While China this week hailed the successful landing of Shenzhou 6, its second manned spacecraft the mission is far from over.

The spacecraft's orbital module, which served as both a living area and space laboratory for Shenzhou 6 astronauts Fei Junlong and Nie Haisheng, will continue to circle Earth for at least six more months after firing its engines to reach a higher orbit, China Central Television (CCTV) reported Thursday.

"This is an important event that will test the capability of the orbital module, to keep it working for a long time in space," Liu Junze, the aircraft controlling office director at Beijing Aerospace Command and Control Center, told CCTV. "It will also lay the foundations for space station designs in the future."

Shenzhou 6's orbital module - which uses solar panels to generate power - fired its engines twice to boost itself into a 220-mile (355-kilometer) orbit, state media reported.

Fei and Nie landed inside Shenzhou 6's descent module on Oct. 17 in China, concluding a five-day flight to conduct experiments in Earth orbit, test new spaceflight hardware and showcase its space program as a source of national pride.

"I feel that the whole project was a complete success," Nie said in a CCTV interview after the flight. "There's no doubt about that."    

Orbital operations

China's Shenzhou manned spacecraft are based on Russia's three-part Soyuz vehicles, but are heavily modernized and modified to serve the needs of Chinese astronauts and scientists.

Like the Soyuz, Shenzhou vehicle carry propulsion, orbital and reentry modules, the latter of which is the only component to return to Earth. But unlike Soyuz vehicles, Shenzhou orbital modules carry their own engines and solar panels and can remain in orbit for months at a time. The orbital module for Shenzhou 5 - China's first manned spaceflight - also circled Earth for several months.

According to CCTV reports, the Shenzhou 6 orbital module - like its predecessors - will fly through space to perform a series of experiments.

"This is a different craft than the Soyuz, and it has a different order of capability," Dean Cheng, a China space specialist with the CNA Corp. in Arlington, Virginia, told SPACE.com of the orbital module's flight. "It would be interesting to see what [they] are testing out. Is it science experiments, is it observations, or are they seeing how long the batteries last?"

China has tested a series of orbital modules during its Shenzhou spaceflights culminating with the first experiments conducted by astronauts inside the compartment during Shenzhou 6.

"I think the technical comparison has borne that they did take a proven design and made it their own, they're very upfront about it," said Joan Johnson-Freese, chair of National Security Studies at the U.S. Naval War College in Newport, Rhode Island, of the shared lineage between Shenzhou and Soyuz spacecraft in an earlier interview. "A Hummer and Volkswagen Bug have different designs, but they share basic parameters. They all have four wheels."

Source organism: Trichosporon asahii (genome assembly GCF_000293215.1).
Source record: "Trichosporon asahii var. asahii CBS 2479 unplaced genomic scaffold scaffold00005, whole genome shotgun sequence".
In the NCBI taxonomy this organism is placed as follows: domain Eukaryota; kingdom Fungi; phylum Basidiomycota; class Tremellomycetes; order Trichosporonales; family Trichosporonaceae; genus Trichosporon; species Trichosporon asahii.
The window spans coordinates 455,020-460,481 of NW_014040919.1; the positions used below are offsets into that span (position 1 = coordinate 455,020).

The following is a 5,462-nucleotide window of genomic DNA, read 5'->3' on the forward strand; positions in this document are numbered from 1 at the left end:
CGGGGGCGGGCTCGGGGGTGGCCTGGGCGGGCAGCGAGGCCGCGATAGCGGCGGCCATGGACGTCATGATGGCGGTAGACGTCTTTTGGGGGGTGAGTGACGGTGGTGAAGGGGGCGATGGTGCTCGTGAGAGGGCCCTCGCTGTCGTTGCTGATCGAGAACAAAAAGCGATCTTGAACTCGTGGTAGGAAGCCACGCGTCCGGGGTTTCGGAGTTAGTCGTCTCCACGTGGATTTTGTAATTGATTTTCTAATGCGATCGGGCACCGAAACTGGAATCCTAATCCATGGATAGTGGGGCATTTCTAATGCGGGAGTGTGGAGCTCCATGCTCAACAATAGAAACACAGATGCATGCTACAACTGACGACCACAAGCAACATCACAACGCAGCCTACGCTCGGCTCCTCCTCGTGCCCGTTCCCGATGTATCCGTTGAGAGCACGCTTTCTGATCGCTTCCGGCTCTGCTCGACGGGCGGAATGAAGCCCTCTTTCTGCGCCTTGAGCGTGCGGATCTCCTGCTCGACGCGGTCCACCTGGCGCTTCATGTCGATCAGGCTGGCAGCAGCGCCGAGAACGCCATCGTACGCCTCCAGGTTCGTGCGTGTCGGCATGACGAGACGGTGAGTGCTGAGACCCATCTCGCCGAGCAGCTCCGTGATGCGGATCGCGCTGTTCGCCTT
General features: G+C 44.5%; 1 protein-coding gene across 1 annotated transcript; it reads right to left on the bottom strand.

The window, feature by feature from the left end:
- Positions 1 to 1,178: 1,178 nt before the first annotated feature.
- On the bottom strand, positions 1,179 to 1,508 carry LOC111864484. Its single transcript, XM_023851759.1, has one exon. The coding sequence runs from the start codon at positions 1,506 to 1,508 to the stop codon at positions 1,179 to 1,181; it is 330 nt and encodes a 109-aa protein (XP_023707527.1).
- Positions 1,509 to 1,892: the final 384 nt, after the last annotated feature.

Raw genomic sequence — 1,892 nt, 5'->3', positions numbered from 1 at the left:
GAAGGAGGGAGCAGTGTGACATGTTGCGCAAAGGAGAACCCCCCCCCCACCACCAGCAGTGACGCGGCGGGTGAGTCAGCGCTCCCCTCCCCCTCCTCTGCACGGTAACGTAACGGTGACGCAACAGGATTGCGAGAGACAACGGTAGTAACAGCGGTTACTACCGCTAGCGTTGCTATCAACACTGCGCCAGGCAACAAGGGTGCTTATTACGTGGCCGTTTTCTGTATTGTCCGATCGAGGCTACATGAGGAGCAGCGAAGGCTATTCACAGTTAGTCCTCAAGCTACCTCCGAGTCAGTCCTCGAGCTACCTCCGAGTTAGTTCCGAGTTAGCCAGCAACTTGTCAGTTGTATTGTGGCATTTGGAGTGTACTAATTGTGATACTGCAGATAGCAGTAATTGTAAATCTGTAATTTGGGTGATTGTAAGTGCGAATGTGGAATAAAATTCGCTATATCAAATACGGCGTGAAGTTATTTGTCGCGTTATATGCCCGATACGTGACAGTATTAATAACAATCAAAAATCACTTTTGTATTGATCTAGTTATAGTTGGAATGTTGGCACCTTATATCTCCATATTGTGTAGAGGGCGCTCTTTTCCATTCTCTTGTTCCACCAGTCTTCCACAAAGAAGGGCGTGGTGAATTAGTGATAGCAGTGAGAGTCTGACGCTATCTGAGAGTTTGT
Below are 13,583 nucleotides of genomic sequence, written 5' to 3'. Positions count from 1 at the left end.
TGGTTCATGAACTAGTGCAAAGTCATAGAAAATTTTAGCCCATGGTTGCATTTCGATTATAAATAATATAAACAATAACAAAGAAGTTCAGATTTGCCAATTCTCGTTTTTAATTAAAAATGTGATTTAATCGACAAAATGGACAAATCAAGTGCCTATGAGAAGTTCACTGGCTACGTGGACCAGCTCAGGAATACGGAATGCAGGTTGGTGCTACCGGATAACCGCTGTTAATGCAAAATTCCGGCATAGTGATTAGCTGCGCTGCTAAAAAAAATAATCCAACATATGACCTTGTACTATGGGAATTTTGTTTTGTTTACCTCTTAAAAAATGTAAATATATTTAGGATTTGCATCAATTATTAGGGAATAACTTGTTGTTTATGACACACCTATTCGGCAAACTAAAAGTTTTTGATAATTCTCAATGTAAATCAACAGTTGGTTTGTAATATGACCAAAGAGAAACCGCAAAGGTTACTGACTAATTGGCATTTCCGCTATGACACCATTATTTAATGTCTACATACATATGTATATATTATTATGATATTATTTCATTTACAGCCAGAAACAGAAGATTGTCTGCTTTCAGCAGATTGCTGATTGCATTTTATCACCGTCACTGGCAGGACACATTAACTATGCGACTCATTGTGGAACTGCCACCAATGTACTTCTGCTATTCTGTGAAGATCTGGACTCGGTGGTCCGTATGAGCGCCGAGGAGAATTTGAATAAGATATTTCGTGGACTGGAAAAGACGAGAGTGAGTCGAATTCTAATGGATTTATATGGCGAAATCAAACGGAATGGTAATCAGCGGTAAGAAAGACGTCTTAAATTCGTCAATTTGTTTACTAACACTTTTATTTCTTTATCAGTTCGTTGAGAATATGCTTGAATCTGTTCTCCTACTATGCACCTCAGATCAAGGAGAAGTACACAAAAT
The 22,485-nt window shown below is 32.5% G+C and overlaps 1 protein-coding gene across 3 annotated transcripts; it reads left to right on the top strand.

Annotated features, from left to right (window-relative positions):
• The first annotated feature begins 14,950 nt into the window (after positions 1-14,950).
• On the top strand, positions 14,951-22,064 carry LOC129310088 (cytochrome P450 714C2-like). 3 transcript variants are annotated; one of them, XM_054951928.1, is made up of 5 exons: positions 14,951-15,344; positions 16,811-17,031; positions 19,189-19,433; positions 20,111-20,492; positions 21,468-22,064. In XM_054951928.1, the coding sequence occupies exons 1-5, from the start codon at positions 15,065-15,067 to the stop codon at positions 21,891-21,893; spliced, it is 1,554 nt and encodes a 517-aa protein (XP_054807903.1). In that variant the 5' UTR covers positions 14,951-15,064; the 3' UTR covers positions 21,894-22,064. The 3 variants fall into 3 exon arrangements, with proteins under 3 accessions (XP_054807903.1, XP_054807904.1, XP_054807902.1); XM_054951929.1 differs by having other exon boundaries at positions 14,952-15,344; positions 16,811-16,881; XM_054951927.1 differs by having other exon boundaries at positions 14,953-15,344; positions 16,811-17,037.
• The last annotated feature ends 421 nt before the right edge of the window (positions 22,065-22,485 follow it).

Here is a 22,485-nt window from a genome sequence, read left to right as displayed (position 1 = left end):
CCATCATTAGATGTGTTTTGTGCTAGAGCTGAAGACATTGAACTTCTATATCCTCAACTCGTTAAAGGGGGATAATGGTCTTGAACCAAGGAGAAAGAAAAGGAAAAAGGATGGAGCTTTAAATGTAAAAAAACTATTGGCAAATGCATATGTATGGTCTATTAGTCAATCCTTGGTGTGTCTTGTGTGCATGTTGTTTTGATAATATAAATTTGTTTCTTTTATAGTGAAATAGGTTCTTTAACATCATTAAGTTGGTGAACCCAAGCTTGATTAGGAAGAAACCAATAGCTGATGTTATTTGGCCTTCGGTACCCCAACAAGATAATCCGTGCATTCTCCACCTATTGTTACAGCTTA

Chinese space officials have said their efforts are leading toward an eventual manned space station, as well as an unmanned Moon probe set for a 2010 launch.

"We plan to conduct a spacewalk around 2007; and launch target fliers and manage rendezvous and docking in orbit by 2009-2012," said Tang Xianming, director of the China Manned Space Engineering Office, said during a post-flight press conference according to China Daily. "The final stage is to set up a permanent space lab and build a space engineering system."

The potential to link up with orbital modules on future flights could provide China with an ad-hoc space station as it pushes toward building larger orbiting structures, space experts said.

"It's a small space station on the cheap," Johnson-Freese said.

According to state media and Associated Press reports, Tang said China's Shenzhou 6 spaceflight cost about $110 million (900 million yuan) out of the $2.3 billion (19 billion yuan) the country has spent to date on its manned spaceflight program.

In the public eye

Cheng said that China's publicity with the Shenzhou 6 flight - which was broadcast live during launch and landing - shows an understanding of national interest in its spaceflight efforts. Spaceflight officials unveiled a few of the novelty items - including foodstuffs, student paintings and national and Olympic flags - that flew into orbit aboard the spacecraft.

"There is a healthy appetite for space-related items," Cheng said, adding that the details of many of Shenzhou 6's orbital module experiments are likely still remain to be released. "I think the Chinese are feeling their way out on how to be more open."

Instead of the days of silence that followed the Shenzhou 5 flight, which carried astronaut Yang Liwei on a 14-orbit, 21 1/2 -hour flight, the Shenzhou 6 crew were prominently featured on Chinese television and print media.

"At first, we were so excited and we had a lot of work to do, but then we had to catch up with a lot of sleep later," Nie said on CCTV one day after landing. "We wanted to accumulate as much information and experience as possible."

Nie said he felt the entire flight was a success and that sleep came easier in the later half of the spaceflight and in the initial days in orbit, CCTV reported.

"Both of us felt great upon touchdown," Fei said in the CCTV interview. "We remained entirely conscious throughout the landing. We had great close coordination in cutting the parachute. We felt the landing was perfect."